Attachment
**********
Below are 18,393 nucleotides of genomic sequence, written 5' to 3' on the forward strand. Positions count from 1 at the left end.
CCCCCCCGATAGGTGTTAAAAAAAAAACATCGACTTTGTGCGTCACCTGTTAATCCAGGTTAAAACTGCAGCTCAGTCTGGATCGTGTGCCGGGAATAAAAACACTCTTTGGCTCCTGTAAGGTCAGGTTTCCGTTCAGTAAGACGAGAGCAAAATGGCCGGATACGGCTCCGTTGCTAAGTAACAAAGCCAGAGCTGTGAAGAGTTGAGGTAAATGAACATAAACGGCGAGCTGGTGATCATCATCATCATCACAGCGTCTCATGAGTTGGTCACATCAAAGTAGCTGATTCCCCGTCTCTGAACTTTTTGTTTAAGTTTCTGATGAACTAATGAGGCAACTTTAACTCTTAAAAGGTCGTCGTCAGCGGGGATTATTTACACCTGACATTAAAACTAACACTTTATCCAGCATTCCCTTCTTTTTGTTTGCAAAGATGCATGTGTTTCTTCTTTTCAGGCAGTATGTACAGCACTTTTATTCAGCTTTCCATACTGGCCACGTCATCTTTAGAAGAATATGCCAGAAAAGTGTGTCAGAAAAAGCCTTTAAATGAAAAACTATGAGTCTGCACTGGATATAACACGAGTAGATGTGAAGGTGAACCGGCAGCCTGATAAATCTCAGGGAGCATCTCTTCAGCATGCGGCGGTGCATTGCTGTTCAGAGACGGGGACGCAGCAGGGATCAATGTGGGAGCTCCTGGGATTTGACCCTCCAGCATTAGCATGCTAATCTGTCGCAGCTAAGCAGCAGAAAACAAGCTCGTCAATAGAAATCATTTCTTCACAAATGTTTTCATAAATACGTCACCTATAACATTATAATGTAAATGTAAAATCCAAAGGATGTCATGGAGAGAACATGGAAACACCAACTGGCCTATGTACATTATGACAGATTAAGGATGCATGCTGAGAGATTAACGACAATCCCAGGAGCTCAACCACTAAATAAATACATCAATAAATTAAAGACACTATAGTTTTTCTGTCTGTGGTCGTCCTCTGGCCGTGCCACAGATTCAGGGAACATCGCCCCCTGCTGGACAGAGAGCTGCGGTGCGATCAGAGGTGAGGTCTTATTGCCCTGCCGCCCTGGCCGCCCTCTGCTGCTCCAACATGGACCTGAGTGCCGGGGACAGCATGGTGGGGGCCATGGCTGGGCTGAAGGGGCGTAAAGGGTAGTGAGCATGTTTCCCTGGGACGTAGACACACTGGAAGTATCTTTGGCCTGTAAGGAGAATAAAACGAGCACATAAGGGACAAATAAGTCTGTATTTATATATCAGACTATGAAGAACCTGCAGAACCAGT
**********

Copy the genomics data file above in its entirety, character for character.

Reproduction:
Below are 18,393 nucleotides of genomic sequence, written 5' to 3' on the forward strand. Positions count from 1 at the left end.
CCCCCCCGATAGGTGTTAAAAAAAAAACATCGACTTTGTGCGTCACCTGTTAATCCAGGTTAAAACTGCAGCTCAGTCTGGATCGTGTGCCGGGAATAAAAACACTCTTTGGCTCCTGTAAGGTCAGGTTTCCGTTCAGTAAGACGAGAGCAAAATGGCCGGATACGGCTCCGTTGCTAAGTAACAAAGCCAGAGCTGTGAAGAGTTGAGGTAAATGAACATAAACGGCGAGCTGGTGATCATCATCATCATCACAGCGTCTCATGAGTTGGTCACATCAAAGTAGCTGATTCCCCGTCTCTGAACTTTTTGTTTAAGTTTCTGATGAACTAATGAGGCAACTTTAACTCTTAAAAGGTCGTCGTCAGCGGGGATTATTTACACCTGACATTAAAACTAACACTTTATCCAGCATTCCCTTCTTTTTGTTTGCAAAGATGCATGTGTTTCTTCTTTTCAGGCAGTATGTACAGCACTTTTATTCAGCTTTCCATACTGGCCACGTCATCTTTAGAAGAATATGCCAGAAAAGTGTGTCAGAAAAAGCCTTTAAATGAAAAACTATGAGTCTGCACTGGATATAACACGAGTAGATGTGAAGGTGAACCGGCAGCCTGATAAATCTCAGGGAGCATCTCTTCAGCATGCGGCGGTGCATTGCTGTTCAGAGACGGGGACGCAGCAGGGATCAATGTGGGAGCTCCTGGGATTTGACCCTCCAGCATTAGCATGCTAATCTGTCGCAGCTAAGCAGCAGAAAACAAGCTCGTCAATAGAAATCATTTCTTCACAAATGTTTTCATAAATACGTCACCTATAACATTATAATGTAAATGTAAAATCCAAAGGATGTCATGGAGAGAACATGGAAACACCAACTGGCCTATGTACATTATGACAGATTAAGGATGCATGCTGAGAGATTAACGACAATCCCAGGAGCTCAACCACTAAATAAATACATCAATAAATTAAAGACACTATAGTTTTTCTGTCTGTGGTCGTCCTCTGGCCGTGCCACAGATTCAGGGAACATCGCCCCCTGCTGGACAGAGAGCTGCGGTGCGATCAGAGGTGAGGTCTTATTGCCCTGCCGCCCTGGCCGCCCTCTGCTGCTCCAACATGGACCTGAGTGCCGGGGACAGCATGGTGGGGGCCATGGCTGGGCTGAAGGGGCGTAAAGGGTAGTGAGCATGTTTCCCTGGGACGTAGACACACTGGAAGTATCTTTGGCCTGTAAGGAGAATAAAACGAGCACATAAGGGACAAATAAGTCTGTATTTATATATCAGACTATGAAGAACCTGCAGAACCAGT